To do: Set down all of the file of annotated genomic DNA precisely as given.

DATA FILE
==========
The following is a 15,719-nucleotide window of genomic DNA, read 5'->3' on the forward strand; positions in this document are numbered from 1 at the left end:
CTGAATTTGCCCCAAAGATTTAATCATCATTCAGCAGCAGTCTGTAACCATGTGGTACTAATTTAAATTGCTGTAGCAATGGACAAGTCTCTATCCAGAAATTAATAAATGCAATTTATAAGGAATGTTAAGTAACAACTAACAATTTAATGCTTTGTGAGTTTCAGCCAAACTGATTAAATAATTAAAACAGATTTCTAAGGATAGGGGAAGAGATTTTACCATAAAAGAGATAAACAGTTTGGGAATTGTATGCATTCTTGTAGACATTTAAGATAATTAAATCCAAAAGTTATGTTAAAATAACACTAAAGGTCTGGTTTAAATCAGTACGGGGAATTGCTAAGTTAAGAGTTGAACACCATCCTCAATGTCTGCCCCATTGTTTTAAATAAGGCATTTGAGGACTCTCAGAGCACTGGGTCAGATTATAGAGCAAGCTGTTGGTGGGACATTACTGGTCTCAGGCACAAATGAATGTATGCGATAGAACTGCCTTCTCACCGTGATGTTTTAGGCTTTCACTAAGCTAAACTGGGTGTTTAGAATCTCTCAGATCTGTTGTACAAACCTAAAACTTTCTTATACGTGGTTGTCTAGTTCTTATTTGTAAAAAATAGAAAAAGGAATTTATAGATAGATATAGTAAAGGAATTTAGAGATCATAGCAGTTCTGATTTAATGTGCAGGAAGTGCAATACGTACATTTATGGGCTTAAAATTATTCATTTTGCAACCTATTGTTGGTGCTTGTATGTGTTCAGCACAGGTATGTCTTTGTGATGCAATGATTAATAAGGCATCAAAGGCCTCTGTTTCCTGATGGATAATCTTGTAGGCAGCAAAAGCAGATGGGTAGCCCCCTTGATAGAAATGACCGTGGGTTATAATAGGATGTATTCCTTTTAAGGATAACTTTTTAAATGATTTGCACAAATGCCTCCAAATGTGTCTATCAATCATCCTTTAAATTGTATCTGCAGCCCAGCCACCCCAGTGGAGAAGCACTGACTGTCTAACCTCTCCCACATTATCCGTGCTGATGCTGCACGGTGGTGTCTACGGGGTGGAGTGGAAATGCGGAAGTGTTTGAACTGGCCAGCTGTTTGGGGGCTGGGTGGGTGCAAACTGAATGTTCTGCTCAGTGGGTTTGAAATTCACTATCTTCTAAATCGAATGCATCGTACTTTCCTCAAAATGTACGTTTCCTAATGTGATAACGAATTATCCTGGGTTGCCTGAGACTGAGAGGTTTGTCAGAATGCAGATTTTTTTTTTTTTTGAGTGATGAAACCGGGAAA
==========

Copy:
The following is a 15,719-nucleotide window of genomic DNA, read 5'->3' on the forward strand; positions in this document are numbered from 1 at the left end:
CTGAATTTGCCCCAAAGATTTAATCATCATTCAGCAGCAGTCTGTAACCATGTGGTACTAATTTAAATTGCTGTAGCAATGGACAAGTCTCTATCCAGAAATTAATAAATGCAATTTATAAGGAATGTTAAGTAACAACTAACAATTTAATGCTTTGTGAGTTTCAGCCAAACTGATTAAATAATTAAAACAGATTTCTAAGGATAGGGGAAGAGATTTTACCATAAAAGAGATAAACAGTTTGGGAATTGTATGCATTCTTGTAGACATTTAAGATAATTAAATCCAAAAGTTATGTTAAAATAACACTAAAGGTCTGGTTTAAATCAGTACGGGGAATTGCTAAGTTAAGAGTTGAACACCATCCTCAATGTCTGCCCCATTGTTTTAAATAAGGCATTTGAGGACTCTCAGAGCACTGGGTCAGATTATAGAGCAAGCTGTTGGTGGGACATTACTGGTCTCAGGCACAAATGAATGTATGCGATAGAACTGCCTTCTCACCGTGATGTTTTAGGCTTTCACTAAGCTAAACTGGGTGTTTAGAATCTCTCAGATCTGTTGTACAAACCTAAAACTTTCTTATACGTGGTTGTCTAGTTCTTATTTGTAAAAAATAGAAAAAGGAATTTATAGATAGATATAGTAAAGGAATTTAGAGATCATAGCAGTTCTGATTTAATGTGCAGGAAGTGCAATACGTACATTTATGGGCTTAAAATTATTCATTTTGCAACCTATTGTTGGTGCTTGTATGTGTTCAGCACAGGTATGTCTTTGTGATGCAATGATTAATAAGGCATCAAAGGCCTCTGTTTCCTGATGGATAATCTTGTAGGCAGCAAAAGCAGATGGGTAGCCCCCTTGATAGAAATGACCGTGGGTTATAATAGGATGTATTCCTTTTAAGGATAACTTTTTAAATGATTTGCACAAATGCCTCCAAATGTGTCTATCAATCATCCTTTAAATTGTATCTGCAGCCCAGCCACCCCAGTGGAGAAGCACTGACTGTCTAACCTCTCCCACATTATCCGTGCTGATGCTGCACGGTGGTGTCTACGGGGTGGAGTGGAAATGCGGAAGTGTTTGAACTGGCCAGCTGTTTGGGGGCTGGGTGGGTGCAAACTGAATGTTCTGCTCAGTGGGTTTGAAATTCACTATCTTCTAAATCGAATGCATCGTACTTTCCTCAAAATGTACGTTTCCTAATGTGATAACGAATTATCCTGGGTTGCCTGAGACTGAGAGGTTTGTCAGAATGCAGATTTTTTTTTTTTTTGAGTGATGAAACCGGGAAA